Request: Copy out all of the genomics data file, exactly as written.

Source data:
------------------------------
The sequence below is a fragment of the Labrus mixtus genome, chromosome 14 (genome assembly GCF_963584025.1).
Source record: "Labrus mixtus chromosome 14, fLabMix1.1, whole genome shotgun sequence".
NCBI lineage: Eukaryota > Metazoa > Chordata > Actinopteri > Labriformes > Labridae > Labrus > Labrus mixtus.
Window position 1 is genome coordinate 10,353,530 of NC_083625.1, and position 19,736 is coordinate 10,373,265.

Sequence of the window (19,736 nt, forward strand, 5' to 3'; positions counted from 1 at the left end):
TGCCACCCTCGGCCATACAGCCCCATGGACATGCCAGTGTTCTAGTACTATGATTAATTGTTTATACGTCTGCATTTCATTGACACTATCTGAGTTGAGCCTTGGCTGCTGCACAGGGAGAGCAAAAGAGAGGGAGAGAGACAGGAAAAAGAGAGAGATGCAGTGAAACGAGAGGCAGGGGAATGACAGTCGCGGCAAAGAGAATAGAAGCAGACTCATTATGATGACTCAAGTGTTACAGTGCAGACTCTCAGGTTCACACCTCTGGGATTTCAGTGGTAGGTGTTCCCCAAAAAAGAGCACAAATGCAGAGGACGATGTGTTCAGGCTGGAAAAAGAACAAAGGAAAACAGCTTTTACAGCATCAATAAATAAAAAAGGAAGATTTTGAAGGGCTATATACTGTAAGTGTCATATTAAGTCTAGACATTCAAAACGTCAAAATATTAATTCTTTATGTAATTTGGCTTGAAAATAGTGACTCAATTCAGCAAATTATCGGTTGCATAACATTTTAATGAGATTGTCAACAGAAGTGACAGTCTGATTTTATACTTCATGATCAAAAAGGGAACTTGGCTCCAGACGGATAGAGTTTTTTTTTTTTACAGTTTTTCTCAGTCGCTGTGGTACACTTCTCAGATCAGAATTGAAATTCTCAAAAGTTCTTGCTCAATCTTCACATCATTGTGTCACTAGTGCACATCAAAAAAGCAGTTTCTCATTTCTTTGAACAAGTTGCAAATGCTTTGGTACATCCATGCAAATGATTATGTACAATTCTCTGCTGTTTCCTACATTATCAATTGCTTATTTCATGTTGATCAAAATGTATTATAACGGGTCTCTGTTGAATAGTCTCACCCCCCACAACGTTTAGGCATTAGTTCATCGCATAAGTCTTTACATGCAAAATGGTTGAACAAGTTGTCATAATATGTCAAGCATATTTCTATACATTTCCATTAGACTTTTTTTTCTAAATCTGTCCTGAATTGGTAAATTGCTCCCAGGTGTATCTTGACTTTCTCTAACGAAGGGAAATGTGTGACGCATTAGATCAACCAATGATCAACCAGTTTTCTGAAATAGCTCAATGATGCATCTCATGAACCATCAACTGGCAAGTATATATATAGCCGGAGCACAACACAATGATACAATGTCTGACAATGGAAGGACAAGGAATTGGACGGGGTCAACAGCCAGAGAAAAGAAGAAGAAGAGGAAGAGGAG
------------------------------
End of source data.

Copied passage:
The sequence below is a fragment of the Labrus mixtus genome, chromosome 14 (genome assembly GCF_963584025.1).
Source record: "Labrus mixtus chromosome 14, fLabMix1.1, whole genome shotgun sequence".
NCBI lineage: Eukaryota > Metazoa > Chordata > Actinopteri > Labriformes > Labridae > Labrus > Labrus mixtus.
Window position 1 is genome coordinate 10,353,530 of NC_083625.1, and position 19,736 is coordinate 10,373,265.

Sequence of the window (19,736 nt, forward strand, 5' to 3'; positions counted from 1 at the left end):
TGCCACCCTCGGCCATACAGCCCCATGGACATGCCAGTGTTCTAGTACTATGATTAATTGTTTATACGTCTGCATTTCATTGACACTATCTGAGTTGAGCCTTGGCTGCTGCACAGGGAGAGCAAAAGAGAGGGAGAGAGACAGGAAAAAGAGAGAGATGCAGTGAAACGAGAGGCAGGGGAATGACAGTCGCGGCAAAGAGAATAGAAGCAGACTCATTATGATGACTCAAGTGTTACAGTGCAGACTCTCAGGTTCACACCTCTGGGATTTCAGTGGTAGGTGTTCCCCAAAAAAGAGCACAAATGCAGAGGACGATGTGTTCAGGCTGGAAAAAGAACAAAGGAAAACAGCTTTTACAGCATCAATAAATAAAAAAGGAAGATTTTGAAGGGCTATATACTGTAAGTGTCATATTAAGTCTAGACATTCAAAACGTCAAAATATTAATTCTTTATGTAATTTGGCTTGAAAATAGTGACTCAATTCAGCAAATTATCGGTTGCATAACATTTTAATGAGATTGTCAACAGAAGTGACAGTCTGATTTTATACTTCATGATCAAAAAGGGAACTTGGCTCCAGACGGATAGAGTTTTTTTTTTTTACAGTTTTTCTCAGTCGCTGTGGTACACTTCTCAGATCAGAATTGAAATTCTCAAAAGTTCTTGCTCAATCTTCACATCATTGTGTCACTAGTGCACATCAAAAAAGCAGTTTCTCATTTCTTTGAACAAGTTGCAAATGCTTTGGTACATCCATGCAAATGATTATGTACAATTCTCTGCTGTTTCCTACATTATCAATTGCTTATTTCATGTTGATCAAAATGTATTATAACGGGTCTCTGTTGAATAGTCTCACCCCCCACAACGTTTAGGCATTAGTTCATCGCATAAGTCTTTACATGCAAAATGGTTGAACAAGTTGTCATAATATGTCAAGCATATTTCTATACATTTCCATTAGACTTTTTTTTCTAAATCTGTCCTGAATTGGTAAATTGCTCCCAGGTGTATCTTGACTTTCTCTAACGAAGGGAAATGTGTGACGCATTAGATCAACCAATGATCAACCAGTTTTCTGAAATAGCTCAATGATGCATCTCATGAACCATCAACTGGCAAGTATATATATAGCCGGAGCACAACACAATGATACAATGTCTGACAATGGAAGGACAAGGAATTGGACGGGGTCAACAGCCAGAGAAAAGAAGAAGAAGAGGAAGAGGAG